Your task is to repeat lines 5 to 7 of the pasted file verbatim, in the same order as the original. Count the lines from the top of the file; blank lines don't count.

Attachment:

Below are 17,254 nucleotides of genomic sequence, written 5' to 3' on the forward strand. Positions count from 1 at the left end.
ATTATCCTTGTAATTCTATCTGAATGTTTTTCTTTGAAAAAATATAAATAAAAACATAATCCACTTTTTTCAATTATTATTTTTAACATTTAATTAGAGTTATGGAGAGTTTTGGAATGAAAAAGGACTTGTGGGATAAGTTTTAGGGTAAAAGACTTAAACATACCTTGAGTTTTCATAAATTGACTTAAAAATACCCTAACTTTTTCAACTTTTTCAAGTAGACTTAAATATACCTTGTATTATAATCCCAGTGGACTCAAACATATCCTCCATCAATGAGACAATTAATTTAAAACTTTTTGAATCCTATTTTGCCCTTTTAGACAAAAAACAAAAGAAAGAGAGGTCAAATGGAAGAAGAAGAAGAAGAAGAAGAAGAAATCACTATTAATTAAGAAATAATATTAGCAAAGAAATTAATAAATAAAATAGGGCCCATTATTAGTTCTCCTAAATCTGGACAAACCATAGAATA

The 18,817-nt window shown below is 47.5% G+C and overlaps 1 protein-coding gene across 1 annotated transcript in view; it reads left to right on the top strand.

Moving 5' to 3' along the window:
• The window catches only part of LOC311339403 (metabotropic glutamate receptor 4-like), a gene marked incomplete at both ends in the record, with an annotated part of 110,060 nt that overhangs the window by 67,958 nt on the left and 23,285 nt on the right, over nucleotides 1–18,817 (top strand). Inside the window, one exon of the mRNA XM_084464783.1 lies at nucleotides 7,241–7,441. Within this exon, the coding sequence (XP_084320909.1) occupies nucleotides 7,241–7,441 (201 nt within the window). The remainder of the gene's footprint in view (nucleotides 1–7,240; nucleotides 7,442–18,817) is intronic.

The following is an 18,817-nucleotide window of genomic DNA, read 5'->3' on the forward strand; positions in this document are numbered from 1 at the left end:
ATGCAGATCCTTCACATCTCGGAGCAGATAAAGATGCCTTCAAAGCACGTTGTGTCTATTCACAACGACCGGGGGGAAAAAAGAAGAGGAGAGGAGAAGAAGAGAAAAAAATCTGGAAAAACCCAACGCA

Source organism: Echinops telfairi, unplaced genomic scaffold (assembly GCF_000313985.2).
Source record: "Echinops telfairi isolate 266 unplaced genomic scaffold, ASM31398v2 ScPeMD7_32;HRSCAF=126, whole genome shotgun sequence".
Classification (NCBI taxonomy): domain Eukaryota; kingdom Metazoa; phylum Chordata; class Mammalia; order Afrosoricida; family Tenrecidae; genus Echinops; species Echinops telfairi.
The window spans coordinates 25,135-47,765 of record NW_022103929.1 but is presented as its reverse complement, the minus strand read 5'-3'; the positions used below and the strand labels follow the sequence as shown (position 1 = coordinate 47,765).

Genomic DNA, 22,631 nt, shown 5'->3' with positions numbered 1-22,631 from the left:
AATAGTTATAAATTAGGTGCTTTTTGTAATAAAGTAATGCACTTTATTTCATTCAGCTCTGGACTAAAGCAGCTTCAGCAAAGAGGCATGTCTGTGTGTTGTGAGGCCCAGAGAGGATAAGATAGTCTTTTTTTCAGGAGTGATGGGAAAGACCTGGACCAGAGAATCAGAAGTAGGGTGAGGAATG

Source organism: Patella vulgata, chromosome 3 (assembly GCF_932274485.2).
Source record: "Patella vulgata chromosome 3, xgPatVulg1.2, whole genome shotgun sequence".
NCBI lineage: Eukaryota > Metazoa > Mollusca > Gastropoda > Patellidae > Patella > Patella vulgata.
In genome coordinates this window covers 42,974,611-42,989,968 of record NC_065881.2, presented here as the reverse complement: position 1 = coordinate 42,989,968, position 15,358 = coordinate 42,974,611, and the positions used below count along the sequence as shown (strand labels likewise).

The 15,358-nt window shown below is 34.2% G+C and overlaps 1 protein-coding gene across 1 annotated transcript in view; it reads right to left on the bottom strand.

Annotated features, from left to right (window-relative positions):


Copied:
• The window catches only part of LOC311339403 (metabotropic glutamate receptor 4-like), a gene marked incomplete at both ends in the record, with an annotated part of 110,060 nt that overhangs the window by 67,958 nt on the left and 23,285 nt on the right, over nucleotides 1–18,817 (top strand). Inside the window, one exon of the mRNA XM_084464783.1 lies at nucleotides 7,241–7,441. Within this exon, the coding sequence (XP_084320909.1) occupies nucleotides 7,241–7,441 (201 nt within the window). The remainder of the gene's footprint in view (nucleotides 1–7,240; nucleotides 7,442–18,817) is intronic.

The following is an 18,817-nucleotide window of genomic DNA, read 5'->3' on the forward strand; positions in this document are numbered from 1 at the left end:
ATGCAGATCCTTCACATCTCGGAGCAGATAAAGATGCCTTCAAAGCACGTTGTGTCTATTCACAACGACCGGGGGGAAAAAAGAAGAGGAGAGGAGAAGAAGAGAAAAAAATCTGGAAAAACCCAACGCA